Publication:

Animal Scene - 2021-11-01

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WORSENING PLIGHT

THE WILD SIDE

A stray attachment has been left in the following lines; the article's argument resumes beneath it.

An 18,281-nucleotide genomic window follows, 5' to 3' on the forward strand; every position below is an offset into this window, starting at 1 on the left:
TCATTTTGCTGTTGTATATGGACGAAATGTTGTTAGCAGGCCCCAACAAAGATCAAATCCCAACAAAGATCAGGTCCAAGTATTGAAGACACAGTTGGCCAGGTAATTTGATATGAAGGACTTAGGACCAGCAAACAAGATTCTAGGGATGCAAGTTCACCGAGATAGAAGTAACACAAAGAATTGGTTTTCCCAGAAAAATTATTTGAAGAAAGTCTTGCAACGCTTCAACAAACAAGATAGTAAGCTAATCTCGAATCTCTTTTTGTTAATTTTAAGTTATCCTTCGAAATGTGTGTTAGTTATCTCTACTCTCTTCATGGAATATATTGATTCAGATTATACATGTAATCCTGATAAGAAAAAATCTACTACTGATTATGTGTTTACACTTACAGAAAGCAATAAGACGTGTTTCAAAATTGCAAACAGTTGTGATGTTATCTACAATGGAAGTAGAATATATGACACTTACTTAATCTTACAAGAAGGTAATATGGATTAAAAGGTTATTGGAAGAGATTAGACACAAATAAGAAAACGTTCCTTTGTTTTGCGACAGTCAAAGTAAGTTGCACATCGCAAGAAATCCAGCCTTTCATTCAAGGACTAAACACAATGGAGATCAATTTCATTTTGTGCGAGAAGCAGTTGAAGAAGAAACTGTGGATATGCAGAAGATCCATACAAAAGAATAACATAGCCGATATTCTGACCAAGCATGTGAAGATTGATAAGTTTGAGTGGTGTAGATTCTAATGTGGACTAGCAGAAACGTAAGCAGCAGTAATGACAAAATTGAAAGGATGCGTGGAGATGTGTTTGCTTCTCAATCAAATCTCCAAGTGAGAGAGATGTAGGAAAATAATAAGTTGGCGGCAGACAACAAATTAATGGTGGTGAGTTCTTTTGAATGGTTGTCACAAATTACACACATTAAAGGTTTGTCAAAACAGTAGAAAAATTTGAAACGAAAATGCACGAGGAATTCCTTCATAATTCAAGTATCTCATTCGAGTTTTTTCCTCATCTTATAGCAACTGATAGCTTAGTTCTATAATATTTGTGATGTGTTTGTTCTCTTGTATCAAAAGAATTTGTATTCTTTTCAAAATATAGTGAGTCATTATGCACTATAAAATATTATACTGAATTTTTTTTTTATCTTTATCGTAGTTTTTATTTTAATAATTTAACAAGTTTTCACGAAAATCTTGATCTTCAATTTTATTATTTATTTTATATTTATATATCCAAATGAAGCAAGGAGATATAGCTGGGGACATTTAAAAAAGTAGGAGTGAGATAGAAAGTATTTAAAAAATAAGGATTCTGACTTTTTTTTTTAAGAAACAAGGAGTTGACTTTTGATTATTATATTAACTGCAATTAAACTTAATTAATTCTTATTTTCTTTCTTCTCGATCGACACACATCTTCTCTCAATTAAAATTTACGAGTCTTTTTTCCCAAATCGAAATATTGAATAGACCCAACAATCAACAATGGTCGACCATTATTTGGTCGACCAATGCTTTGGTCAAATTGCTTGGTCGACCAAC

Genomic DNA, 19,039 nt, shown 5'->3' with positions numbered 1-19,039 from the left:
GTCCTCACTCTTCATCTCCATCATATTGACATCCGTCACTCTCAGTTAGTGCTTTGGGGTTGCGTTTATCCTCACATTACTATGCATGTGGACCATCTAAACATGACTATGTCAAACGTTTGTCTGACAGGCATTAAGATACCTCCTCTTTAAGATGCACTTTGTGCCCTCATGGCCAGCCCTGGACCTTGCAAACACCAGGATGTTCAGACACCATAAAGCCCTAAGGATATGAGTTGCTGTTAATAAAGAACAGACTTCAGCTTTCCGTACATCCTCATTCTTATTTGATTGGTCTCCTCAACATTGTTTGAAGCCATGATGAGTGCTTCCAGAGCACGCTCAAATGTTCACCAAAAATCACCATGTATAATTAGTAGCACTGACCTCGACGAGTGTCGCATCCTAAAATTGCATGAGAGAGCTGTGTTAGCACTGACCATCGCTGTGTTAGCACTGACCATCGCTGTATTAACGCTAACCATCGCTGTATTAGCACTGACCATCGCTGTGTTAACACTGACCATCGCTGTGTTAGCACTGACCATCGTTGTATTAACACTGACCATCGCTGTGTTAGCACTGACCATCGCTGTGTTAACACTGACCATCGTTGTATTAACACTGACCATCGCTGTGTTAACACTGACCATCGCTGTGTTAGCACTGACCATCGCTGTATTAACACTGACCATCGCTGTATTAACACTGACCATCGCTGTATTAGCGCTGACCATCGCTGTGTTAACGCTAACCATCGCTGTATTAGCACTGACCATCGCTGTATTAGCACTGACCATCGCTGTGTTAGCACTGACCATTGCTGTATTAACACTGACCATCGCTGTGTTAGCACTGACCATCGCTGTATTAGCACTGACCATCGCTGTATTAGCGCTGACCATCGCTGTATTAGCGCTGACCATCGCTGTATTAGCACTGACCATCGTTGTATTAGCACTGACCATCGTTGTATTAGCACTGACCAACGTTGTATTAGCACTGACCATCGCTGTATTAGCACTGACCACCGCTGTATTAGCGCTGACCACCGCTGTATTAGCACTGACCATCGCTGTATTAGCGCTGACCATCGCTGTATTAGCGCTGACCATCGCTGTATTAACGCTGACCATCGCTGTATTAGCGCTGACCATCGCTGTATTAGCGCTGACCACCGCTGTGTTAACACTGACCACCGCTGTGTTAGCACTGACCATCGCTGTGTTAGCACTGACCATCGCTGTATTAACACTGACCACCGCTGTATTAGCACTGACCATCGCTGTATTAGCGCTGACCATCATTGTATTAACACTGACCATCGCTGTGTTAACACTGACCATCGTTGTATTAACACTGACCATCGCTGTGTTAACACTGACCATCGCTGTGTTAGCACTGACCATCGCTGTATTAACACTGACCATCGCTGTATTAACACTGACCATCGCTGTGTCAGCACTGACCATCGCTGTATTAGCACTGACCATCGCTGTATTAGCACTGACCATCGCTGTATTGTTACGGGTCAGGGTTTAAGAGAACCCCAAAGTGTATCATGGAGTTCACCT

I visited the river right after the recent monsoon rains and noticed dozens of people flocking to the rivers. Whenever heavy rains washed over the mountains of the Sierra Madre, Fish from the floating farms of Laguna Lake sometimes escaped down the Marikina and Pasig Rivers. There were Knifefish and Cream Dory, some as heavy as 20 pounds! Through the years, I’ve noted what fishes were in the river. As a young student in UP and Ateneo 20 years ago, I clearly remember the Marikina River having bottom-dwelling gobies called Biya, spear-shaped halfbeaks called Kasuswit, climbing perch called Martiniko who can briefly crawl on land to reach the next muddy pool, colorful Gouramis, and a host of other Fish. Today, invasive Fish have taken over the river. Hailing mostly from Africa, South America, and Indochina, they have successfully adapted to Philippine waterways – which is bad news for our native Fish. What can happen down the line if these invasive fish continue to swim in our rivers? Let’s take a look at what’s currently happening in Africa. In East Africa’s Lake Victoria, the introduction of Nile Perch has proven disastrous. In an attempt to “boost fisheries productivity”, the predatory Fish were introduced to the lake in the 1950s. Growing over six feet long, they soon preyed on over 100 other Fish species, practically wiping out 60% of the lake’s native Cichlids in what may be the largest vertebrate extinction of the 20th century. As you read this, thousands of brightly-colored Cichlids (one species alone is worth Php 2,000 apiece, compared to Nile Perch selling for Php 200 per kilogram) are being eaten hourly. The Philippines has already experienced a similar phenomenon, with at least 15 fish species declared extinct in Lake Lanao. “This is not the first time we are witnessing the impacts of invasive alien species, which eat or outcompete native species,” says Dr. Theresa Mundita Lim, executive director for the ASEAN Centre for Biodiversity, an intergovernmental body that protects and conserves the ASEAN’S biological diversity. “While the introduction of invasive alien species like [T] ilapia or [P]angasius may be perceived as valuable for livelihoods, food production or pest control, science-based assessments should be undertaken to determine if it leads to adverse impacts on the environment and biodiversity. We should ensure that this will not bring more harm in the long run,” adds Lim. According to her, the extinction of native species affects nutrition, food security and dietary diversity. This leads to numerous local, national and regional implications. According to the ASEAN Biodiversity Outlook 2, ASEAN member states have identified 112 invasive alien species affecting forests, agriculture, and aquatic ecosystems. “Given that we have all these introduced species already being considered as economically important and are being used in aquaculture, it is imperative that we focus our research and technology development on the breeding, propagation, and culture of our native species like Ayungin, Tawilis, Maliputo, Igat, and native Hito, both for conservation and sustainable aquaculture,” explains Dr. Ma. Rowena Eguia, a geneticist from SEAFDEC/AQD, an international body that promotes sustainable fisheries development in Southeast Asia. Best Alternatives, an NGO based in the Philippines, and VB Consultancy, a research firm based in Europe, are working to highlight the dangers of farming invasive species. Instead of farming potentially invasive foreign Fish, the two groups are working to convince governments and private institutions to farm native species instead. “In addition to conserving genetic diversity, farming native Fish has many benefits,” explains Jonah van Beijnen, head of VB Consultancy. “They are often best suited to local climates, giving them better chances of surviving adverse weather effects like storms or droughts. Local species can better resist both disease and parasites. Lastly, they are typically in demand and fetch better prices than invasive Fish.” Institutions like SEAFDEC/AQD, DA-BFAR, DANFRDI, and the University of the Philippines are already experimenting with rearing and farming Ayungin, Tawilis, Maliputo, and other native Fish. This is a vital step in protecting and sustainable managing the populations of native Fish still thriving in our country’s rivers and lakes. Biodiversity – once lost – is gone forever. Though the Marikina River and other waterways of the Philippines still have many species today, there might soon come a time when our beautiful native Fish are relegated to the memories of those who used to visit our rivers.

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